Once travellers arrive on cheap flights to Tonga, deciding what to do might just be the most onerous task. The island nation, south of Samoa and east of Fiji, offers snorkelling, diving, game fishing, kite surfing, yachting, whale-watching, hiking, experiencing its traditional culture or just lazing on its palm-fringed, soft-sand beaches.
Tonga, a constitutional monarchy, is made up of four main groups of islands. Starting in the south, these are the Tongatapu Group, the Ha’apai Group, the Vava’u Group and the Niuas.
The “Friendly Islands” was the name Captain James Cook bestowed on it in the 1770s and it still applies. Tongans are friendly and gracious people. Almost half of the population live in Nuku’alofa on Tongatapu (the capital city). This is where the majority of the tourist attractions are, such as the Royal Palace. To experience traditional Tongan life head to the villages. Fishing and farming, making cloth and weaving are the daily activities.
The climate is Tropical. There are two seasons – the dry season (May to November) and wet season (December to April, of which February and April are the rainiest months). November to March is cyclone season.
The dry season (May to November) is high season on Tonga when most visitors arrive on cheap flights to Tonga. December and January are also very busy months as this is when Tongans return home from Australia, New Zealand and the US. For yachting, May to October is peak season and for whale watching, it’s July to October.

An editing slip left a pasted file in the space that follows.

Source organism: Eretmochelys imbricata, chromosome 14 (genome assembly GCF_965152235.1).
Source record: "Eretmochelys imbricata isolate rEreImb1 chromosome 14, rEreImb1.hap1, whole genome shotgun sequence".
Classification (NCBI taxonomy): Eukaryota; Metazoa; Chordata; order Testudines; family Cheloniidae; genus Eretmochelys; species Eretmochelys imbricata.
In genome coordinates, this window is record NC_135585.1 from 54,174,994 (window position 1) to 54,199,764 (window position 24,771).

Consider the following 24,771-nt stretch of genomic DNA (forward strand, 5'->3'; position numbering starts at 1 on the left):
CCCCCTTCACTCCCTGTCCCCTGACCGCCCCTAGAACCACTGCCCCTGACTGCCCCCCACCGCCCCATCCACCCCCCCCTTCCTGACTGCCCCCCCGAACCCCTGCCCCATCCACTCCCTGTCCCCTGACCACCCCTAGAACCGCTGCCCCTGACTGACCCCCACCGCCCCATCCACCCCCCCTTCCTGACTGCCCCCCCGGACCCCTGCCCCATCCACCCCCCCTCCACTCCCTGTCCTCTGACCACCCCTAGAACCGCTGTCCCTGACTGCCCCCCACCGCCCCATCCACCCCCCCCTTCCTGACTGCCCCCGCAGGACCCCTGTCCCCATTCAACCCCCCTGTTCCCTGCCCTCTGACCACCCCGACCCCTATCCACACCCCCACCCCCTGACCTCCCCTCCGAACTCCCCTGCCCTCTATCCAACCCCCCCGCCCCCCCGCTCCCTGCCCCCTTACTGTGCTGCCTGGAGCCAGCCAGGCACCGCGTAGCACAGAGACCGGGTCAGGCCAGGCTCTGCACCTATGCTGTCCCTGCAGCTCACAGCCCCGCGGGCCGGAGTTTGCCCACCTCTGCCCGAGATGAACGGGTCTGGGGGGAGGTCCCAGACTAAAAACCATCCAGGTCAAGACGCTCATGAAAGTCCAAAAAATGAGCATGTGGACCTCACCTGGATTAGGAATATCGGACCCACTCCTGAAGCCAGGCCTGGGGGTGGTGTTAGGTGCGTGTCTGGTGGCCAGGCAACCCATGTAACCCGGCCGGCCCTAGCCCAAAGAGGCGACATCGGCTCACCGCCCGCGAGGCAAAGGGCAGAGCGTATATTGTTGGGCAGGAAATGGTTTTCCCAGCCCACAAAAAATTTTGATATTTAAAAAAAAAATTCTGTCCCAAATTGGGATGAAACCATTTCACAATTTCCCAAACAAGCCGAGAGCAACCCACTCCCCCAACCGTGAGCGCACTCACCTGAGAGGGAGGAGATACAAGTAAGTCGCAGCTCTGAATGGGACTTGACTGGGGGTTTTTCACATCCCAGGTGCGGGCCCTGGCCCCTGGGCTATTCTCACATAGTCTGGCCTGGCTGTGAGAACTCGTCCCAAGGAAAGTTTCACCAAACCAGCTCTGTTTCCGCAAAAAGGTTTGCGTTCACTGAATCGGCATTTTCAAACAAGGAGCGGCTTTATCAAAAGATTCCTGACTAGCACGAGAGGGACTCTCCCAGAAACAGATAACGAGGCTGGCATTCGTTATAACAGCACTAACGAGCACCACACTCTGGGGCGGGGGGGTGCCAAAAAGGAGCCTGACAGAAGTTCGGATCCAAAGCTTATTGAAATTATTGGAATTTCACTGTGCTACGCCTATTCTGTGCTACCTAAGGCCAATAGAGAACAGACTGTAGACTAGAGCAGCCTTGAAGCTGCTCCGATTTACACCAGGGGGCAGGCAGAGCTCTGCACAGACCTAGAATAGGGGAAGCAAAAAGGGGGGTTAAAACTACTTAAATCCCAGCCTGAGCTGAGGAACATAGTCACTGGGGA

February-April is the wettest – and most humid – time of year on Tonga and this is the low season. November to March is cyclone season.
Chathams Pacific flies domestically, linking Nuku’alofa with Vava’u, Ha’apai and Eua. There are private buses that run from early in the morning to late evening. Ferries link Tongatapu with Ha’apai and Vava’u. Taxis are plentiful, easily recognisable by the “T” on their license plates. It’s best to settle on a fare before you set off. If you’re taking a taxi from Fua’amotu Airport to downtown Nuku’alofa, the fare is approximately TOP$40 (about $23 AU). A taxi around Nuku’alofa can cost up to $6 (approximately $3.50). Bicycles are available to rent in Nuku’alofa, Vava’u and Ha’apai.
If you wish to rent a car you’ll need a local driver’s license. The cost is about TOP$60 (about $34 AU) and licenses are available at the Ministry of Transport in Tongatapu or from the Police Station in Vava’u. There are several rental-car companies in Nuku’alofa and a couple in Nelafu on Vava’u.